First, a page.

Burn tests for fabric

Fiber content of most fabrics can be identified by conducting a very simple burn test. Take a small fragment of fabric, and hold in a pair of kitchen tongs over a kitchen sink and ignite one end and let the test piece burn back for a distance of about 2 centimeters or one inch.

Different fabrics will behave in different ways. For instance cotton will burn with a flame, smells like paper and produces a black powdery ash whereas polyester will burn (or splutter and burn) giving off a black flame and produces a hard ridge of ash which has a sheen to it. Wool burns with an orange flame and will smell like hair. Acetate will sizzle and leave a black bead behind.

How do you keep track of this information? Fiber identification charts are online at a number of sources. A Fiber Identification Burn Test chart is useful to have pasted at the front of a visual journal or kept on the studio wall pinboard by anyone who works with fabrics particularly if you want to clean or dye fabrics. Another chart is here and an article from fabric.net should provide most home dyers with the information they need.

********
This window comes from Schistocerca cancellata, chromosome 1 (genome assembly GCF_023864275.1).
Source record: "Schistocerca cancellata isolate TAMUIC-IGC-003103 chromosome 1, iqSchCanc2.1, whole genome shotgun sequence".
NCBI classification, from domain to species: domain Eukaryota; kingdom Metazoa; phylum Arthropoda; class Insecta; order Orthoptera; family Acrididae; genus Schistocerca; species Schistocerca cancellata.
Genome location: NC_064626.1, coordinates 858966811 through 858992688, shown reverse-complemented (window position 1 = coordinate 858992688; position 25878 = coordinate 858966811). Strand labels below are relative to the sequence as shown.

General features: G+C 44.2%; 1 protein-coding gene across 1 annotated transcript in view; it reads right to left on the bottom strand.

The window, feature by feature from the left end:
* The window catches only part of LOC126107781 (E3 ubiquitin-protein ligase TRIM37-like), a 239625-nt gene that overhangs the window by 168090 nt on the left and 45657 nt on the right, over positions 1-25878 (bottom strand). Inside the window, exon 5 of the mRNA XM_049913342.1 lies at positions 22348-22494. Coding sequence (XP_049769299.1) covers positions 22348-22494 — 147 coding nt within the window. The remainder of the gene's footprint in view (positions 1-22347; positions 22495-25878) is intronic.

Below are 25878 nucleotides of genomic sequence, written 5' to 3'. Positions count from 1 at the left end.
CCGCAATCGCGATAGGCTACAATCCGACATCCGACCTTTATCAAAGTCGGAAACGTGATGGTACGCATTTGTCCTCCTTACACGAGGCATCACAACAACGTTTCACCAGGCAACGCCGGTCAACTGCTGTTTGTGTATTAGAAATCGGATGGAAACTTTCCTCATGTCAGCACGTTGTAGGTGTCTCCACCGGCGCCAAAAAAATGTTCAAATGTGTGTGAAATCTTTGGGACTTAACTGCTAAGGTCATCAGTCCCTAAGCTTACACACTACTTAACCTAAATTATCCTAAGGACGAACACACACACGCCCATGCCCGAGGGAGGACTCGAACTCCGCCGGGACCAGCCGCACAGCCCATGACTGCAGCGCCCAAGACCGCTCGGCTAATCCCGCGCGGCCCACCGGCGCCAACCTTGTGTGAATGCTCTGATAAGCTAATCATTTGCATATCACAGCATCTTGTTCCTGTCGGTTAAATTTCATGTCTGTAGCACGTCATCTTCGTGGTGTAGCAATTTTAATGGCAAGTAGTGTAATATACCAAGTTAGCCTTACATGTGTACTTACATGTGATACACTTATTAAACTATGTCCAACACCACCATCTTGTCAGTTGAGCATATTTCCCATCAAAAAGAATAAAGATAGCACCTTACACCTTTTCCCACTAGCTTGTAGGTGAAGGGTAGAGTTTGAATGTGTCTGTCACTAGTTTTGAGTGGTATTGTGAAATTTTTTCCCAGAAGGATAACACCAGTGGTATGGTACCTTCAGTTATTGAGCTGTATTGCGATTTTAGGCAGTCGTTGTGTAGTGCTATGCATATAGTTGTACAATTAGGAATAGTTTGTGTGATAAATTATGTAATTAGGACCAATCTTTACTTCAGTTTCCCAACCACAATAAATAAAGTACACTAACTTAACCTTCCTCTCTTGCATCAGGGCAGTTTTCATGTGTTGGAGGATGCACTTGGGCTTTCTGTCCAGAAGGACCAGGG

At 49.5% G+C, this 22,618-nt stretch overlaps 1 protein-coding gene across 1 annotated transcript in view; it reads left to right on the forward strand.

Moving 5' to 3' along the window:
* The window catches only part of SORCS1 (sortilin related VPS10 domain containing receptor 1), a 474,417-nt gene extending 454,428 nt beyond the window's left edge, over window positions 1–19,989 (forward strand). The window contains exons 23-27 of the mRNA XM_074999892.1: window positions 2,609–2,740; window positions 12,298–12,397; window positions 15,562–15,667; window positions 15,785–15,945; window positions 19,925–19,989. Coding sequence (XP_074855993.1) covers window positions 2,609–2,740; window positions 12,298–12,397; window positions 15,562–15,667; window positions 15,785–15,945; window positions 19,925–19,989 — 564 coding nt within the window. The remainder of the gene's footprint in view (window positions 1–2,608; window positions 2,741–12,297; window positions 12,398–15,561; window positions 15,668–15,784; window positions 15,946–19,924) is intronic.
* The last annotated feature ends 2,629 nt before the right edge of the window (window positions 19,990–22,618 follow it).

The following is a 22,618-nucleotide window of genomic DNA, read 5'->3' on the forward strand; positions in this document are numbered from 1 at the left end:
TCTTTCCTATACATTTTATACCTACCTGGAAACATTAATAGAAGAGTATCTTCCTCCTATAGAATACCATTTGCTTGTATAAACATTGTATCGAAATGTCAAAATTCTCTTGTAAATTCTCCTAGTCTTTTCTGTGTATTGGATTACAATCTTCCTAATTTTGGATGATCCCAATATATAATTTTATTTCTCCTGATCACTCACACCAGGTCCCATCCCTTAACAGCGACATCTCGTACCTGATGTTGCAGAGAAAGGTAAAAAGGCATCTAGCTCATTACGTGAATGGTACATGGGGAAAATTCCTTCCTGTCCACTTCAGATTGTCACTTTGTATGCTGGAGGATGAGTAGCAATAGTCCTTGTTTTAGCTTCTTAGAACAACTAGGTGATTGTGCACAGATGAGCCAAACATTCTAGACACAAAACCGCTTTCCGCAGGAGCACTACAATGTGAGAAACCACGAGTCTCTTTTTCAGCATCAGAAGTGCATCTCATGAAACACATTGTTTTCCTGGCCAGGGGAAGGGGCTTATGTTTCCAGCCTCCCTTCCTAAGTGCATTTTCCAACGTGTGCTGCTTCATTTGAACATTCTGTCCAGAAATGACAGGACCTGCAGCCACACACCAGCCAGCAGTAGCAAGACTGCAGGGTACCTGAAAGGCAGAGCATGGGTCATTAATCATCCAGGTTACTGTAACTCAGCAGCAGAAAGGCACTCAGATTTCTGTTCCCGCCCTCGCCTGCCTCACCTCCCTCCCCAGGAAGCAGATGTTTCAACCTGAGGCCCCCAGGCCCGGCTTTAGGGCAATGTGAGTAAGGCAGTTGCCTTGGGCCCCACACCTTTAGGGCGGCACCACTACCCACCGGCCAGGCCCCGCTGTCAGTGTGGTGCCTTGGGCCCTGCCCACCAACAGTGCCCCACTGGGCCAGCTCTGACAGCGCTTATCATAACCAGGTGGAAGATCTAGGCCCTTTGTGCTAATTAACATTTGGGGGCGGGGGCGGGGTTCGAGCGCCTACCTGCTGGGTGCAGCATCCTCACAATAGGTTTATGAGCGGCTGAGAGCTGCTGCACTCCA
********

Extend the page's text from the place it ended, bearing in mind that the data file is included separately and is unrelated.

If you need to know the meaning of fabric care symbols before you clean a garment Fabriclink have provided a chart. Their stain removal guides are also particularly useful as they have indexed the information according to the stain you need to remove.

Weaving at the Bauhaus

Illustration in fiber has long been a contentious issue in the world of art practice. Translating an image into weave is still done today. For instance the Victorian Tapestry Workshop often source their designs from painters and hand weave an image. This practice seen as derivative by some still causes some to argue that since the image making is derivative it is a lesser art. It was the same at the Bauhaus as weaving was seen as “Pictures made of wool” and a craft form that was feminine in nature.

Following on from my previous post I have found this academic article by T’ai Smith about how weaving was viewed, theorized and practiced at the Bauhaus.